The news: 50 attorneys general from US states and territories have launched a joint review into Google’s advertising and search practices to assess whether the tech behemoth has abused its dominance to stifle competition. The review, which could later cover other bits of the company’s business, will be led by Ken Paxton, a Republican who’s the attorney general of Texas. Other tech giants are attracting attention from states, too: last week several of them launched an antitrust inquiry into Facebook, which will be led by New York’s attorney general.
Piling on: The new investigations underline the bipartisan nature of concerns about the influence Big Tech wields over huge swaths of the economy, and in particular over how information is found and consumed. They come on top of moves by federal regulators to put tech firms under an antitrust microscope: the US Department of Justice (DoJ) has launched a wide-ranging review of the “GAFA” four—Google, Amazon, Facebook, and Apple.
What lies ahead: The reviews are likely to dig into various alleged antitrust abuses, from Google favoring its own services over those of rivals in its search results to Facebook and Amazon snapping up potential rivals before they can pose a threat to the giants’ dominance (see our explainer for more details). Don’t expect any quick results, though: the legal wrangling could last years, and all the companies will roll out armies of highly paid lawyers and lobbyists.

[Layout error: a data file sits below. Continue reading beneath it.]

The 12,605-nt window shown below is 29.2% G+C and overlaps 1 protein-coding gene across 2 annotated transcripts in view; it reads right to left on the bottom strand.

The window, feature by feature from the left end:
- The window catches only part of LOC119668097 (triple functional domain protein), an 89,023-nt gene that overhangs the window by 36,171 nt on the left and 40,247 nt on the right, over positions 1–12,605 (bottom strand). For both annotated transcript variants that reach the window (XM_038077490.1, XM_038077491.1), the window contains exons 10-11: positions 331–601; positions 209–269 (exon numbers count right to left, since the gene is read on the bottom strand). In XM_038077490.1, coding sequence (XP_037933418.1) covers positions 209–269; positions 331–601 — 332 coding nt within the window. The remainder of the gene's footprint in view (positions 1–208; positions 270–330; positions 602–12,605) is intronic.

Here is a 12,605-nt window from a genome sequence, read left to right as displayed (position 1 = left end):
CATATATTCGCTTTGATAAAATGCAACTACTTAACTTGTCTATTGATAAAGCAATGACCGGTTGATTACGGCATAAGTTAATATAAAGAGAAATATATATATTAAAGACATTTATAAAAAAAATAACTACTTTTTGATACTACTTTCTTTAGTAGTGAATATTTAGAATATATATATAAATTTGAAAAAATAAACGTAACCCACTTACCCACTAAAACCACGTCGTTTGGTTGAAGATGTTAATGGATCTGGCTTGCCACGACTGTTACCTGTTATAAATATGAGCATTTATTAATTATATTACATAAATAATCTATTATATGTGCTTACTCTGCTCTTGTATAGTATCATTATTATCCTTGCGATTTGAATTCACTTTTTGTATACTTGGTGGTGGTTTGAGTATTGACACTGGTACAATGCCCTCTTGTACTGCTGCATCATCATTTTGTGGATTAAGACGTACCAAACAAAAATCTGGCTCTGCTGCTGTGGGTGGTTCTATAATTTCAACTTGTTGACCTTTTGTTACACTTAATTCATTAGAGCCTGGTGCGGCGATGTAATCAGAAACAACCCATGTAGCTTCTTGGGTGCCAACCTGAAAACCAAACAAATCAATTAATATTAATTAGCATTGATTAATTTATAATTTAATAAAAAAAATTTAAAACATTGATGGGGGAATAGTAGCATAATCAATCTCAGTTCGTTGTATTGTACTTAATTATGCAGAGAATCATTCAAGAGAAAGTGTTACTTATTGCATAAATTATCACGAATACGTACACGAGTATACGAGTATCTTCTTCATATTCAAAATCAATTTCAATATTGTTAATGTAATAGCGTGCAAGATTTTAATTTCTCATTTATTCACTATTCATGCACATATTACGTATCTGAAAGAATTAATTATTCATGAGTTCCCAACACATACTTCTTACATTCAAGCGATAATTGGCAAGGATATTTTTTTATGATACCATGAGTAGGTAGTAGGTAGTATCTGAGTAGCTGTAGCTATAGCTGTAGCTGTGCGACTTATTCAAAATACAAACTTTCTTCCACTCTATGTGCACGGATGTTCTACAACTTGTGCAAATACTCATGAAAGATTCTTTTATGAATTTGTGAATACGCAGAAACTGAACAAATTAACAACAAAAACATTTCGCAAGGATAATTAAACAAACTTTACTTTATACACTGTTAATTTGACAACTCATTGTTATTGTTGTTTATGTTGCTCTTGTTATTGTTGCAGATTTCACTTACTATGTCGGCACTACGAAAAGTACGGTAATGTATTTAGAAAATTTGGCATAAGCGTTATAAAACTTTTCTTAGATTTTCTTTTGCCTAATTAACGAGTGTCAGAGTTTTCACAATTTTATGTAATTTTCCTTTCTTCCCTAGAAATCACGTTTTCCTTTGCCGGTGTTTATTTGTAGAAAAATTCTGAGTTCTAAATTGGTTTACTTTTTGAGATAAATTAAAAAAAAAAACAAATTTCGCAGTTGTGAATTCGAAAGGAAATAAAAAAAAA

The Microsoft precedent: If the tech firms are found to have violated antitrust rules, penalties could range from fines to court orders that force them to divest entire businesses. At the very least, the legal battles will be a massive distraction for top management. When the DoJ launched a landmark antitrust case against Microsoft in the 1990s, the company ultimately managed to avoid being broken up. However, the bruising legal battle made it far more cautious—and that allowed startups in emerging areas like online search to flourish. Ironically, Google was one of the young companies that prospered as a result. Now it’s the one in the legal line of fire.
What happened to the microfinance organization Kiva?
A group of strikers argue that the organization seems more focused on making money than creating change. Are they right?
How one elite university is approaching ChatGPT this school year
Why Yale never considered banning the technology.
Six ways that AI could change politics
A new era of AI-powered domestic politics may be coming. Watch for these milestones to know when it’s arrived.
Cryptography may offer a solution to the massive AI-labeling problem
An internet protocol called C2PA adds a “nutrition label” to images, video, and audio.
Get the latest updates from
MIT Technology Review
Discover special offers, top stories, upcoming events, and more.